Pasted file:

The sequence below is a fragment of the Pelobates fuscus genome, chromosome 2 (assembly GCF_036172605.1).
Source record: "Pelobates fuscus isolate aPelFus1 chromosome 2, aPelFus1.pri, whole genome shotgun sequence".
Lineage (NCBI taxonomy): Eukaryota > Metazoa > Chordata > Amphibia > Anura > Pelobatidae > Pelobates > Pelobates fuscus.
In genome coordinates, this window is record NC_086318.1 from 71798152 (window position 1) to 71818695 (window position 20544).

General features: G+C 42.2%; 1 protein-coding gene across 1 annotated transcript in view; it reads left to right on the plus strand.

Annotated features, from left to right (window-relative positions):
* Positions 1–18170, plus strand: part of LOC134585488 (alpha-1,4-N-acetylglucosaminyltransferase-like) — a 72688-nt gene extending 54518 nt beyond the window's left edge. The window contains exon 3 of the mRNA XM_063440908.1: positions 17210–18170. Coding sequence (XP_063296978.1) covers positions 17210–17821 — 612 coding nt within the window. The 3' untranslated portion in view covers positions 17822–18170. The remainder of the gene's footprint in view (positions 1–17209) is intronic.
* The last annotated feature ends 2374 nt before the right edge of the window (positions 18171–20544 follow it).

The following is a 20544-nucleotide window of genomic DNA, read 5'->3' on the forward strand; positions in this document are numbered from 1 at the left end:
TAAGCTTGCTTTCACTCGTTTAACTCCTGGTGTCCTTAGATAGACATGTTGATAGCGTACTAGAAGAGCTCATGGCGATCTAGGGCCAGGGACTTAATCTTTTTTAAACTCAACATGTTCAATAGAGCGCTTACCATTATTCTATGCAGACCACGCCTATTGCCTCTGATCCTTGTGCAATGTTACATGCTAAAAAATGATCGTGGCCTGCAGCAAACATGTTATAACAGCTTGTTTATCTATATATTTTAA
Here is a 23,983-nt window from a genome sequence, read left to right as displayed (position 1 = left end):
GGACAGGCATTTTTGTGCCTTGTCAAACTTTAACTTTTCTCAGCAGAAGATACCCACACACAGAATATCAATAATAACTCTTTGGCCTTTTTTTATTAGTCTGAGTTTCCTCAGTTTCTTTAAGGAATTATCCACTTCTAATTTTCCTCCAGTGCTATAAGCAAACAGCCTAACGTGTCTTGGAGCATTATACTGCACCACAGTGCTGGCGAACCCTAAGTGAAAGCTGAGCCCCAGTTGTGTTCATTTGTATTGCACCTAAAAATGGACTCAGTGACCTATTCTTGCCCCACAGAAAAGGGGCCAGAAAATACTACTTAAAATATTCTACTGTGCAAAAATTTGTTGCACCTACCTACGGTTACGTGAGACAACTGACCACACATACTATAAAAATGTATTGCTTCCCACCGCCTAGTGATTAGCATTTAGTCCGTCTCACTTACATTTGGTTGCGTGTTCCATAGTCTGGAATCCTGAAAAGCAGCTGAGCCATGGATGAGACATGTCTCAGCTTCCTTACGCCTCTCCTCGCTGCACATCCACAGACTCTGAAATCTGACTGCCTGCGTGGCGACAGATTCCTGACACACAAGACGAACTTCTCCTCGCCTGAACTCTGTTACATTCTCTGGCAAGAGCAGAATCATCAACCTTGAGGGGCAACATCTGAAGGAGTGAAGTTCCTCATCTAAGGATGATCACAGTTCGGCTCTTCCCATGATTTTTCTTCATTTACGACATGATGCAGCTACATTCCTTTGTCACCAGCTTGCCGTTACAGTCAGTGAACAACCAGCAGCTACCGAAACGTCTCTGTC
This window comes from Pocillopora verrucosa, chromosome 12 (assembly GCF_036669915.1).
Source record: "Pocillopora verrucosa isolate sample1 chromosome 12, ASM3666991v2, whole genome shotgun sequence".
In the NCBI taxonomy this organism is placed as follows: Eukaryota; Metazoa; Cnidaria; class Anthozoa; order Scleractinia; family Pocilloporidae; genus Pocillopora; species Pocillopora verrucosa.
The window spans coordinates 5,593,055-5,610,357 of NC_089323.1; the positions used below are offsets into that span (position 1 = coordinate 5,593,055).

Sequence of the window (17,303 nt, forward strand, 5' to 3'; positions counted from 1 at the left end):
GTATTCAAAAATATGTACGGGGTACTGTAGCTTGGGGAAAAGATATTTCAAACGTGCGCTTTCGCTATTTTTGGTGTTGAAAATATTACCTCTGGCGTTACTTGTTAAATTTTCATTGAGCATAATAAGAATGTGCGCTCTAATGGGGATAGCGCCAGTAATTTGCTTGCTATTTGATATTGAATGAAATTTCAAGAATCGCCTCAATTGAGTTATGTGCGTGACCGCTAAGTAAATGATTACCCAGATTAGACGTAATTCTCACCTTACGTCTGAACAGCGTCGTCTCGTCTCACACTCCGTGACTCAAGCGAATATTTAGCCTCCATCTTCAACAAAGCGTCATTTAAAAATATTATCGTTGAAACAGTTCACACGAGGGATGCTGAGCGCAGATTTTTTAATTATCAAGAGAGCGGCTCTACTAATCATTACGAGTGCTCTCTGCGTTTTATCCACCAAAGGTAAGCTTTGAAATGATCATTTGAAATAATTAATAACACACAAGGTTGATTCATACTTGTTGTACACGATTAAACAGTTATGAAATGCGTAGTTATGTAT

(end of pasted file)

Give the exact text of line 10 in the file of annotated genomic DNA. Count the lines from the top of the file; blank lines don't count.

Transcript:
TAAGCTTGCTTTCACTCGTTTAACTCCTGGTGTCCTTAGATAGACATGTTGATAGCGTACTAGAAGAGCTCATGGCGATCTAGGGCCAGGGACTTAATCTTTTTTAAACTCAACATGTTCAATAGAGCGCTTACCATTATTCTATGCAGACCACGCCTATTGCCTCTGATCCTTGTGCAATGTTACATGCTAAAAAATGATCGTGGCCTGCAGCAAACATGTTATAACAGCTTGTTTATCTATATATTTTAA